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Keep Taking Blood Pressure Medication Despite Possible Link to COVID-19 Complications, Say Cardiologists

‘Abrupt withdrawal of [ACE inhibitors or ARBs] in high-risk patients, including those who have heart failure or have had myocardial infarction, may result in clinical instability and adverse health outcomes.’

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0219_High Blood Pressure

People who have high blood pressure and contract COVID-19 seem to have a higher risk of developing serious complications. While hypertension itself could be to blame, it’s also possible that some of the drugs used to treat the condition are what’s making these patients more susceptible.

So, should you stop taking these high blood pressure medications preemptively during the coronavirus pandemic? The American College of Cardiology, American Heart Association, and Heart Failure Society of America say to stick with them, as do cardiologists from Brigham and Women’s Hospital who authored a special report published in the New England Journal of Medicine.

The reason some people have speculated that certain blood pressure medications might be risky in light of COVID-19 is that two popular classes of these drugs — called ACE inhibitors and angiotensin receptor blockers (ARBs) — might increase the number of receptors on ACE2 enzymes in the heart. COVID-19 seems to enter cells by attaching to these very same receptors.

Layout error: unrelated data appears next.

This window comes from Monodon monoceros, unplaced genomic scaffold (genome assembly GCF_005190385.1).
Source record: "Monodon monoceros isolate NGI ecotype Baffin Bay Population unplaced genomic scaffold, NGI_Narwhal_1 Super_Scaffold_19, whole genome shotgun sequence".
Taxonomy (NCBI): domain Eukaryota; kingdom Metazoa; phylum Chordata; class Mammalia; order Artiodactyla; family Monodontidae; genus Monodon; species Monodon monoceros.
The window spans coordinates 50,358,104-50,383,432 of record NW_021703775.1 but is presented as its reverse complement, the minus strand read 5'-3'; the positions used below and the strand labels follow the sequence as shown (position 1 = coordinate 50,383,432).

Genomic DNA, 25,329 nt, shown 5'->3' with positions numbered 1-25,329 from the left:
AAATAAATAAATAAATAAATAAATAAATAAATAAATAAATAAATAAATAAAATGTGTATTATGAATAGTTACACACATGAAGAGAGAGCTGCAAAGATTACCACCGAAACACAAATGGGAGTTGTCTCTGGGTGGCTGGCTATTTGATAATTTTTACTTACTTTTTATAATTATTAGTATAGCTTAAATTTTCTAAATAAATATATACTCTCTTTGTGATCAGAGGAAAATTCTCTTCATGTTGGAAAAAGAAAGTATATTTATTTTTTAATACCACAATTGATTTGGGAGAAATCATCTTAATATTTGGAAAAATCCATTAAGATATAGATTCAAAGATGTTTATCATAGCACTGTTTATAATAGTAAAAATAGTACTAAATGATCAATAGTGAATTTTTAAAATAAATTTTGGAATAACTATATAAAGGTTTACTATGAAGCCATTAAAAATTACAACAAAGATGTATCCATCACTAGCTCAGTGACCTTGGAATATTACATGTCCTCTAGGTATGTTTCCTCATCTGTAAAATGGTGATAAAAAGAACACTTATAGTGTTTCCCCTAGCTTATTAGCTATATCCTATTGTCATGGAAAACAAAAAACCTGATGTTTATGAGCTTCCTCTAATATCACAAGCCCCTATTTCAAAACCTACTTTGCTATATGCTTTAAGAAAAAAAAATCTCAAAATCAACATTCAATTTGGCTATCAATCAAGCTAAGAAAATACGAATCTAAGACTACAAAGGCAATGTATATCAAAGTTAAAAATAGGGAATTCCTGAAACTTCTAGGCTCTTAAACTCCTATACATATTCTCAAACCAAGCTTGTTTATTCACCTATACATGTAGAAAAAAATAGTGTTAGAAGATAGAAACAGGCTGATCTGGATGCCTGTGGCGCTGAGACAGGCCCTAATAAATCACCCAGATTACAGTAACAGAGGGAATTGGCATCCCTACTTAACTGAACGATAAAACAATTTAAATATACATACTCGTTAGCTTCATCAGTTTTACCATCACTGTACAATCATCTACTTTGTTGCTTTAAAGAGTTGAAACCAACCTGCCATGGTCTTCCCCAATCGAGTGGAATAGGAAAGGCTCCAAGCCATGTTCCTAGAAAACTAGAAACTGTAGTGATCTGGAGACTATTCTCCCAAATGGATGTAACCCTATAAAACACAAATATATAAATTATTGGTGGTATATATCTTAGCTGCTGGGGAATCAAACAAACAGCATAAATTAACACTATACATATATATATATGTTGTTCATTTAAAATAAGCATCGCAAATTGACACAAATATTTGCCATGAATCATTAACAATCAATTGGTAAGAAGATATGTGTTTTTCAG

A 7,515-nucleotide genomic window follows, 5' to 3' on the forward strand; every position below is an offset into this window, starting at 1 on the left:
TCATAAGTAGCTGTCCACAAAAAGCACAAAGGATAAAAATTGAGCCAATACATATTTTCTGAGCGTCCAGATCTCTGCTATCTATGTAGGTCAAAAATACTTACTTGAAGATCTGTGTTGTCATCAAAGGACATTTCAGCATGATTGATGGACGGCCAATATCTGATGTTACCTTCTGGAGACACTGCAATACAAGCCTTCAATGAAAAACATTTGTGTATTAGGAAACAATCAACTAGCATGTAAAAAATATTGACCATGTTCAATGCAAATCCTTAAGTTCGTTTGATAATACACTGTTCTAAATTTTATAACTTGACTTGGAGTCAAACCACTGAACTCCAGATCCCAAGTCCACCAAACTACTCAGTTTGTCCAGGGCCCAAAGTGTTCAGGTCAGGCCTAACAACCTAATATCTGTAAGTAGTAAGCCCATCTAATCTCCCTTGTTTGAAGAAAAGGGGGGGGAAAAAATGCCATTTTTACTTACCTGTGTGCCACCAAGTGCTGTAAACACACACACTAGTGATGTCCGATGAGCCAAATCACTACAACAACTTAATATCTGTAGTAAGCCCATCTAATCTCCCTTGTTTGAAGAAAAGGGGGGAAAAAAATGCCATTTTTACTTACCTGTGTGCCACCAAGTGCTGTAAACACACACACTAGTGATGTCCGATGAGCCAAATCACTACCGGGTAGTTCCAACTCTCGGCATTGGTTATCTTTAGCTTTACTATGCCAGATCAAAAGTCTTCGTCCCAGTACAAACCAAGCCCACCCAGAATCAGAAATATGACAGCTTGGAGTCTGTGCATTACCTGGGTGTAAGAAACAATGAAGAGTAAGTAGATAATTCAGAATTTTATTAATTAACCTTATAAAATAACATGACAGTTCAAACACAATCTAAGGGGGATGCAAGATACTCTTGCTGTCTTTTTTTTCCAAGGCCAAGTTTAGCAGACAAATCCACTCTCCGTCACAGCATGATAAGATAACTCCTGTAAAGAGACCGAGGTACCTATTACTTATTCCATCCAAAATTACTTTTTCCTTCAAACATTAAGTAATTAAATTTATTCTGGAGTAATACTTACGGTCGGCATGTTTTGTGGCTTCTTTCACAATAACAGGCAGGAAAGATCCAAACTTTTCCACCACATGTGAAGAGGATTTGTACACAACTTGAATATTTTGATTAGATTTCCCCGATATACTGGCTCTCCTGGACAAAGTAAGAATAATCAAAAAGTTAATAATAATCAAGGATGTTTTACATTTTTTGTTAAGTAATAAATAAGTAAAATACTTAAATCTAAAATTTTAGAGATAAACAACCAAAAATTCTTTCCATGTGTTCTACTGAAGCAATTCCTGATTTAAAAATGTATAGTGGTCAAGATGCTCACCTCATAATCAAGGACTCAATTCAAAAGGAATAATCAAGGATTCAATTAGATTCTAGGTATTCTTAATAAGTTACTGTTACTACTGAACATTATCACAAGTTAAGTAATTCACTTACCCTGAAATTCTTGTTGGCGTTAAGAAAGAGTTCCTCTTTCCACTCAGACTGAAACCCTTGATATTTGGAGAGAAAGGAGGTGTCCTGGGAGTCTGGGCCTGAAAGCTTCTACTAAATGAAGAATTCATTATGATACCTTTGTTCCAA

While that could potentially put people taking these drugs at risk for heart complications if they were to develop COVID-19, experts say there is far from enough evidence at this time. For starters, the theory that these medications change ACE2 activity in the heart has only been demonstrated in animal models.

ACE inhibitor drugs include Accupril (quinapril), Lotensin (benazepril), and Monopril (fosinopril), among many others. Examples of ARBs include Cozaar (losartan), Diovan (valsartan), and Micardis (telmisartan).

“Currently there are no experimental or clinical data demonstrating beneficial or adverse outcomes with background use of ACE inhibitors, ARBs, or other [similar medications] in COVID-19 or among COVID-19 patients with a history of cardiovascular disease treated with such agents,” the American College of Cardiology, American Heart Association, and Heart Failure Society of America said in a joint statement. “The HFSA, ACC, and AHA recommend continuation of [these drugs] for those patients who are currently prescribed such agents for indications for which these agents are known to be beneficial, such as heart failure, hypertension, or ischemic heart disease.”

Brigham and Women’s cardiologist Muthiah Vaduganathan, MD, MPH and colleagues, writing in the New England Journal of Medicine, echoed this stance.

“Abrupt withdrawal of [ACE inhibitors or ARBs] in high-risk patients, including those who have heart failure or have had myocardial infarction, may result in clinical instability and adverse health outcomes,” they wrote. “Until further data are available, we think that [these drugs] should be continued in patients in otherwise stable condition who are at risk for, being evaluated for, or with COVID-19.”

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American College of Cardiology: “HFSA/ACC/AHA Statement Addresses Concerns Re: Using RAAS Antagonists in COVID-19.” March 17, 2020. https://www.acc.org/latest-in-cardiology/articles/2020/03/17/08/59/hfsa-acc-aha-statement-addresses-concerns-re-using-raas-antagonists-in-covid-19.

Phend, C. Don’t Stop ACE, ARB Drugs Over COVID-19 Concern, Groups Urge. Medpage Today. April 6, 2020. https://www.medpagetoday.com/infectiousdisease/covid19/85817.

Vaduganathan M, et al. Renin–Angiotensin–Aldosterone System Inhibitors in Patients with Covid-19. New England Journal of Medicine. March 30, 2020. doi: http://dx.doi.org/10.1056/NEJMsr2005760.

BY: Barbara Brody

April 15, 2020